So creating the rulesets via wizard is simpler than writing a line in the formatctrl?  Or is it just picking up HPSM using PD is faster than picking up HPSM legacy development?  In my head, I'm trying to reconcile the lines of code we've put in to formatctrl records, displayscreens, displayoptions, Process records, scripts and ScriptLibrary and rewriting them one at a time using PD.  It's like the 'Expert Search' versus the 'Advanced Search'... it's easier to write a query like:

 

problem.status isin {"Pending Customer", "Work in Progress"} and open.time>date(tod()) 

 

than it is to manually step through the Advanced Search wizard to select a field, select an operator, select a comparison, lather, rinse and repeat as needed.

 

 

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Re: As a developer, what's your take on the Process Designer?

I guess it comes down to perspectives.

From a developer view, it's much easier to do a lot with a single line of code, and cool.

From a customer or support personel view, that single line of code could be hard to maintain as they may not have the experience, training or understanding on how that code works.

 

As an example, I used to have customers who used Service Desk 4.x where the business logic was created via fill in the blanks panels. The customer could add in their own business logic with minimal training. It was easy to track down and fix issues as it was all centralised and restricted. The restriction was why they went to servicecenter where there were almost unrestricted customisation. They required more training and consultants on servicecenter. So pro and con for both softwares.

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Re: As a developer, what's your take on the Process Designer?

it looks like they took something simple and straightforward and broke it

 

Tell me that wasn't in reference to the legacy/standard HPSM implementation mode?

 

 

 

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Re: As a developer, what's your take on the Process Designer?

I do like the layout of the workflows, it's easier to see where updates are being made and to control everything in one nice gui... with a bit of work, i have high hopes for the PD.

 

the one thing that annoyed me was that i couldn't see a way to use field names (instead of display names).

your example query:

 

   problem.status isin {"Pending Customer", "Work in Progress"} and open.time>date(tod())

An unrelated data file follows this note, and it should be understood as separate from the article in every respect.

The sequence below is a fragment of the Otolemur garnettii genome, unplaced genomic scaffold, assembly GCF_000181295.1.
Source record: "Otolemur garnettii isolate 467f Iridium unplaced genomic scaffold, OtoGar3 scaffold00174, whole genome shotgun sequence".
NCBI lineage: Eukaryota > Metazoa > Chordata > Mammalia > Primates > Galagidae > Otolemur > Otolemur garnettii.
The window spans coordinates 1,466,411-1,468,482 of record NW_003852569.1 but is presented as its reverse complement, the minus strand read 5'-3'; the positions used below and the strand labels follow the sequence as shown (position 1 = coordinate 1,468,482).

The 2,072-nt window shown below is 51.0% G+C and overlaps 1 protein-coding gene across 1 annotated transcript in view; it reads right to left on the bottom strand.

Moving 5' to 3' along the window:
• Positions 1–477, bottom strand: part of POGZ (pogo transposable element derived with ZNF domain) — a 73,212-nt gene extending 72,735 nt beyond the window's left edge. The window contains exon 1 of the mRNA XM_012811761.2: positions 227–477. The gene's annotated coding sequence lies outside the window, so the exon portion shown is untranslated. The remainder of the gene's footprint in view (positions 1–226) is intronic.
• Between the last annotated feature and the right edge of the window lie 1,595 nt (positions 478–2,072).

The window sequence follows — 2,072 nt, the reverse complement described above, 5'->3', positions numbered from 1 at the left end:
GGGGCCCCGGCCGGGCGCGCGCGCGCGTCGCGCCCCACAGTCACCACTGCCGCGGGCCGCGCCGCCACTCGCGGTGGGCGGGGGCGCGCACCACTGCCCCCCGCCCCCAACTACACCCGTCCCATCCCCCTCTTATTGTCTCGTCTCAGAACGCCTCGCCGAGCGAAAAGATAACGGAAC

You would select something like "Status" instead of problem.status. Sometimes the display names aren't quite enough to go on quickly and i'd prefer to use the exact names that i find in the database and that external systems are referencing. Something i'm sure will be updated.

 

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Re: As a developer, what's your take on the Process Designer?

I've to say I definitely like idea PD carries. Of course it's a bit "pig with lipstick"-like - but that's what you get when renovate old instead of building completely new from scratch.

 

In my experience, old gurus may have a steeper learning curve, because like the previous posters told, the old way things were done was effective (like a command-line tool), but oh boy it was an easy way to make upgrades complicated. I understand why HP tries to separate OOB workflows and push users to upgrade systems more often.

 

Hybrid mode is a nice way to start workflow update with a simpler process and continue to more complicated ones (yes, Change Management) when you've learnt how to play with a need kid on the block. Personally, a big bang upgrade was a intimidating thought and a hybrid path surely makes an PD upgrade more lucrative.

 

In Change Management, I like most the "Models" approach. The task customization in a pre-PD world was a pretty painful (or maybe it was just me), but now I finally have a tool that allows a easily configurable way to create and reuse "task templates" for different purposes.

 

PD is still under development - one example, at least in SM 9.40 OOB Change Task numbering was an old T1234, but IM tickets used a much more sophisticated looking IM12345-T123. I wish HP could also show on a PD graphical worklow the emails process is going to send. Only good reason it's missing (I guess) is that the way notifications are constructed will be (finally) redone.